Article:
These two reactions seem to take up a lot of space in your organic chemistry textbook.
Solvents, substitution patterns, leaving group….whew! Look – I get it…I’ve been there.
However, I have found a much simpler way to learn this material.
Instead of thinking about 4 different reactions, let’s start by breaking these reactions down into “1’s” and “2’s”…as I like to think of them.
So…we’ll put SN2 and E2 together (2’s) and SN1 and E1 together (1’s). This will allow us to place these into two general categories.
Start by classifying your reagents into negative or neutral
This will make it much easier on yourself!
Metal/Negative Charge and Acid/Neutral
Anytime you see a metal atom or a negative charge, you should think SN2 or E2. Now, saying metal atom or negative charge is really saying the same thing, right?
If you have a metal atom (positively charged), then you must a negative charge.
In order to do a “2-reaction” (SN2 or E2), you need a negative charge. That is just how these reactions roll.
But if you see an acid or a neutral compound, you should be getting ready to write SN1 or E1 on your exam or quiz. This is because the “1-reactions” (SN1 and E1) involve a carbocation.
OK…so let’s further expand on the “2-reactions.”
The Negative charge – The “2-reactions”
Anyone heard the name Williamson…The Williamson Ether Synthesis? Here is the reaction just in case is slipped your mind.
As we know, negatively charged oxygen will react SN2-style with a methyl or primary alkyl halide (see * in above image).
When we move to a secondary carbon, it tends to go E2. And with tertiary carbons…well…we can’t do SN2. So…the only other option is E2.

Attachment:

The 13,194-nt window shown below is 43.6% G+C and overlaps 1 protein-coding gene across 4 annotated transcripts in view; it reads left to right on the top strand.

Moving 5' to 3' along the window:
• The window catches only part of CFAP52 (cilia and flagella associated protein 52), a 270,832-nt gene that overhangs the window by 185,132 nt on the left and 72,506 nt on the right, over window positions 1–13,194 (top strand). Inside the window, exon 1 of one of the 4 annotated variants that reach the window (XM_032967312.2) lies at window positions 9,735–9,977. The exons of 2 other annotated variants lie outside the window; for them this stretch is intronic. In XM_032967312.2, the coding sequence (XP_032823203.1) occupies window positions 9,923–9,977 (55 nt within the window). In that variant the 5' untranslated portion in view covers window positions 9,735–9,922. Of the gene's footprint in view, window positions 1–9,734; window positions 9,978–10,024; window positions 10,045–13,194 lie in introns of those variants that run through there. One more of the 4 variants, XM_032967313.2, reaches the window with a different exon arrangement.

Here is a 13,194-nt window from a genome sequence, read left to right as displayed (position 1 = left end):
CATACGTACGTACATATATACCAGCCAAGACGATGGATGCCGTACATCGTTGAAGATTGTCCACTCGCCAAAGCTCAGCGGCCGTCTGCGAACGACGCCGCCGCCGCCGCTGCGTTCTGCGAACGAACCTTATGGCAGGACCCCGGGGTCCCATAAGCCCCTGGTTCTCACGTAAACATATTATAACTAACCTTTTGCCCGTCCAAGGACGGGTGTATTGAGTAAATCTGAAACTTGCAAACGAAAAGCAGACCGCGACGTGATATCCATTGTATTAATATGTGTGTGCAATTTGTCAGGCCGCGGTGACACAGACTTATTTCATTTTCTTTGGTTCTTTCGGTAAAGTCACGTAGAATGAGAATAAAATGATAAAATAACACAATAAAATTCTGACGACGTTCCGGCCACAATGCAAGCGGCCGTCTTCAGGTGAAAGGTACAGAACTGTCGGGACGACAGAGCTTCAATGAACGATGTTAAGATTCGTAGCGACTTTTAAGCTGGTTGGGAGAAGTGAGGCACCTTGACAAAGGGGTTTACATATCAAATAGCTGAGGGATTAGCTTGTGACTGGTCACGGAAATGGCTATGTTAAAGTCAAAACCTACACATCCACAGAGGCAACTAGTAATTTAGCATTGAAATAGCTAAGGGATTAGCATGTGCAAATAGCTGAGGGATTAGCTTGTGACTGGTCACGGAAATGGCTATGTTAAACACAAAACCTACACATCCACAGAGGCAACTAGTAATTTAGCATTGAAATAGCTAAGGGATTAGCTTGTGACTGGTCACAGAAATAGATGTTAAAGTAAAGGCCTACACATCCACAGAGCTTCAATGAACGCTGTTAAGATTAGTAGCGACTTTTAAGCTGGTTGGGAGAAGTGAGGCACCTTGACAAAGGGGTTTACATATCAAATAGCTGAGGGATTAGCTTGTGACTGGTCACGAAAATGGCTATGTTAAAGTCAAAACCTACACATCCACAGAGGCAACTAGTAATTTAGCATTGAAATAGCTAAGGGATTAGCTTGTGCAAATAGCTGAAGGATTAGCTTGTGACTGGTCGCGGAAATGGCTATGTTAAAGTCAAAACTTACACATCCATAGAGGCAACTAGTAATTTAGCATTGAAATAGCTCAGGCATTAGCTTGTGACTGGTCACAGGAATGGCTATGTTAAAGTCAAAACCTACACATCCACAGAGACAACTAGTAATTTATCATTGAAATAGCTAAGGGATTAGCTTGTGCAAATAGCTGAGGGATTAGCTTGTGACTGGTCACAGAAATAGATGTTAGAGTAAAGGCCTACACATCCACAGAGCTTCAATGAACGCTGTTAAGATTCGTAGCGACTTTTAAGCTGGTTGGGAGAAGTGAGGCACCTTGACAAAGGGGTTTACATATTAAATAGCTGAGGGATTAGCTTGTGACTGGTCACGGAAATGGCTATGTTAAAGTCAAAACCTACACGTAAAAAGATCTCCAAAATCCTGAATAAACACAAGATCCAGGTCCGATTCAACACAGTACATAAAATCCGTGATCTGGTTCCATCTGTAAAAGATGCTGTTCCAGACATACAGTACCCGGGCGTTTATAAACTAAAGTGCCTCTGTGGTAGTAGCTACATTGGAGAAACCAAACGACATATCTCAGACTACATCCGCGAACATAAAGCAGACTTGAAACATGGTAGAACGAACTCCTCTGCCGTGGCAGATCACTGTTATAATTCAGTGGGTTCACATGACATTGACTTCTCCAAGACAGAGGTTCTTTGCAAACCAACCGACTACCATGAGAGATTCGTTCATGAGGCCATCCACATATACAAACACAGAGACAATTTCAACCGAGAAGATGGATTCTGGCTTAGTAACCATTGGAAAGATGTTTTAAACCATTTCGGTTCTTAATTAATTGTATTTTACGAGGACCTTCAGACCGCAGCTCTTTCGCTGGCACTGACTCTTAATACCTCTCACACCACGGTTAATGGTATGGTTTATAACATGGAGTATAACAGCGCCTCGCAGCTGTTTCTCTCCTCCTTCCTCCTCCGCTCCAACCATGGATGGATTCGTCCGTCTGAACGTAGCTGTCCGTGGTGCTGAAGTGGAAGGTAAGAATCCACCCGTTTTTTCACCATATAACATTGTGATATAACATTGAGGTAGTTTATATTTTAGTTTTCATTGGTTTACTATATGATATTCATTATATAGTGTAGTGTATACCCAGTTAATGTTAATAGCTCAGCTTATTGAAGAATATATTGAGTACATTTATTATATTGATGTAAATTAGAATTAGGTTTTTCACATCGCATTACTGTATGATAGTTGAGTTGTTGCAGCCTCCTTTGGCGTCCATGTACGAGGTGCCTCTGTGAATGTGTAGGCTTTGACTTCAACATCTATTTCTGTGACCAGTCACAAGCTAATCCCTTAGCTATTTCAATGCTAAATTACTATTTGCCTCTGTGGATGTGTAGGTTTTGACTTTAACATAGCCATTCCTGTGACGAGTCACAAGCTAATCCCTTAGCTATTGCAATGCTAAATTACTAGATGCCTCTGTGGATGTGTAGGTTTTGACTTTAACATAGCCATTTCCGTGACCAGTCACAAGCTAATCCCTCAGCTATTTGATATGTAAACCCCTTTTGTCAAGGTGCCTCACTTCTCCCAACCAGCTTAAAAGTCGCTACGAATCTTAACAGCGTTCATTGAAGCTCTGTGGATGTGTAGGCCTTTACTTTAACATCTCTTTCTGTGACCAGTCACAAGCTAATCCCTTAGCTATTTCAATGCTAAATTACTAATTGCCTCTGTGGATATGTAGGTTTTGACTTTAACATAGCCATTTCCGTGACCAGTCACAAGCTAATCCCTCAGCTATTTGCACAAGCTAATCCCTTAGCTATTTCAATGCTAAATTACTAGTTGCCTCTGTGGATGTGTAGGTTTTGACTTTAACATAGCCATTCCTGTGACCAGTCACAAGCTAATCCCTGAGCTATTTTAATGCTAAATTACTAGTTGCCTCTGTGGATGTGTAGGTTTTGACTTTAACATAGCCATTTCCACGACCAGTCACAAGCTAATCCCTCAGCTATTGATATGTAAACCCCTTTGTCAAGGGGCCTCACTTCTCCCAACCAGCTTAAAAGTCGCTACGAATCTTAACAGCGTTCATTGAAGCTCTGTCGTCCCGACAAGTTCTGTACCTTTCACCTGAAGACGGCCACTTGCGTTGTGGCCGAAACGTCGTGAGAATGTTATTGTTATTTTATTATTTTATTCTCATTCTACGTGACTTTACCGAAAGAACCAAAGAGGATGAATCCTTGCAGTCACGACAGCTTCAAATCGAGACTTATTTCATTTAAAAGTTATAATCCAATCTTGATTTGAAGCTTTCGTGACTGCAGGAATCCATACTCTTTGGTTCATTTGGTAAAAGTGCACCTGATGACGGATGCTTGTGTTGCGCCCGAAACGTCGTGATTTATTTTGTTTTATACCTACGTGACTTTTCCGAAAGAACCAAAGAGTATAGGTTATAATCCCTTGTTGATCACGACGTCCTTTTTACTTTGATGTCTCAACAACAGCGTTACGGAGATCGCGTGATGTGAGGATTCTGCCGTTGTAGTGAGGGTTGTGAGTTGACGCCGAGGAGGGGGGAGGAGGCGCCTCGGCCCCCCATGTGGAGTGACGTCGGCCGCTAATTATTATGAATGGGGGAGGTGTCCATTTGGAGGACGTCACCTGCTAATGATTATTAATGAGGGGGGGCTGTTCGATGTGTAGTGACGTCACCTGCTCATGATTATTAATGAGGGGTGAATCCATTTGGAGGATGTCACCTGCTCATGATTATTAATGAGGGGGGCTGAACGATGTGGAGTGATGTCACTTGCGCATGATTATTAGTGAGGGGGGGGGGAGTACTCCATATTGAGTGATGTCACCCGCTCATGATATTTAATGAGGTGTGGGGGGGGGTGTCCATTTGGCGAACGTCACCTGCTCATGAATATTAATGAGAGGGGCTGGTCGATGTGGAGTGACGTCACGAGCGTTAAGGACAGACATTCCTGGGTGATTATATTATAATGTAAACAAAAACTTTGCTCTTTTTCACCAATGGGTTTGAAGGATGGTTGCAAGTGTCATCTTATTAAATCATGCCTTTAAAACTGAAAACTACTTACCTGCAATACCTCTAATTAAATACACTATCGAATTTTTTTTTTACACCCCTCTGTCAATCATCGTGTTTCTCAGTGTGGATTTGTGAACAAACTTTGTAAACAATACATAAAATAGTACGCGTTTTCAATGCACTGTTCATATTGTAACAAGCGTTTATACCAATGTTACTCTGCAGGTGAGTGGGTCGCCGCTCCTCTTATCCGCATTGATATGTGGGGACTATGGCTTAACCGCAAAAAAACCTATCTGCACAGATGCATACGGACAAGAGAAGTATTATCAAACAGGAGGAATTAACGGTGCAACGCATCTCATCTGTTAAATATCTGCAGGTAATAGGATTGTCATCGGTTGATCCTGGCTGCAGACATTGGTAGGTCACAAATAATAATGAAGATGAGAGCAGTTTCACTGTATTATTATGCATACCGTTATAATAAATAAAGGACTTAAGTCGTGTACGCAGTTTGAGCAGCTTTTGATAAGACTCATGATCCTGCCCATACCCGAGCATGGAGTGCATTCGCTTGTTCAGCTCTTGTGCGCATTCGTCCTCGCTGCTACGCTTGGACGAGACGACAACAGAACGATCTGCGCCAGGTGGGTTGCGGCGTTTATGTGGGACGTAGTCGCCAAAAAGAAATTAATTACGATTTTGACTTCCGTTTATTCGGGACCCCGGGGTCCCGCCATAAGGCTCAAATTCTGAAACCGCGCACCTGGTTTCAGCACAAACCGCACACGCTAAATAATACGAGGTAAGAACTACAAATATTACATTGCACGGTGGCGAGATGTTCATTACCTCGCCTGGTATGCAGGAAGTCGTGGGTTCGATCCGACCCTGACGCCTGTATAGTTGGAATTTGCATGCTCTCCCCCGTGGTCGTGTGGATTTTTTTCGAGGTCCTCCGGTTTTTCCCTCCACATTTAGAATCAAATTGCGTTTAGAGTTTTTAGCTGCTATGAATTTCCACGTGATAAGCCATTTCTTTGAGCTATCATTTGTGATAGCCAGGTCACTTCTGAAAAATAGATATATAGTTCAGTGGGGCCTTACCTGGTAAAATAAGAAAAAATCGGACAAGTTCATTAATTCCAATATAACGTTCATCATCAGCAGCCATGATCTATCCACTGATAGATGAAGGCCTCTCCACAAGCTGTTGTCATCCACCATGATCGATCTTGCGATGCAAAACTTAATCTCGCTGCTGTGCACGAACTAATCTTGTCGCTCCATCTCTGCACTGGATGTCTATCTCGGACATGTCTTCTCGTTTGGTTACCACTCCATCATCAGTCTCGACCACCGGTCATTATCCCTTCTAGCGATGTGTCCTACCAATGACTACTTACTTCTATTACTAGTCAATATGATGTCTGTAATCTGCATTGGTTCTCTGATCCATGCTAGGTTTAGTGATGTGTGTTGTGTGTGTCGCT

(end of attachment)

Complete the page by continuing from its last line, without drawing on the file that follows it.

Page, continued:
And to wrap it up…if you have any other negative charge, think SN2.
Neutral and acids – The “1-reactions”
When you see alcohols, you should be thinking SN1. Now, I tend to lean towards E1 with acids.
But this can be a bit tricky. We know that acids can react with alcohols to generate alkyl halides via SN1.
There can be so overlap. So – one thing to think about…
If you see neutral/acid and heat…. you will more than likely get E1 mechanism. Heat is a tip off for elimination.
Let’s look at few examples to see how to use this
Let’s take a look at the following reaction….
In the first one, we can see that we have a metal/negative charge. The cyanide (CN-) is our negative charge (nucleophile)…therefore it will go SN2.
Ok – onto the next example…
In the above reaction, we have an alcohol…and only an alcohol. This must mean that we have an SN1 reaction.
In this next example below, we have an oxygen minus. But wait…
We also have an alcohol. So – what do we do?
Don’t worry…this one is easy – Negative always beats neutral! So, it must be E2 since we have an oxygen minus.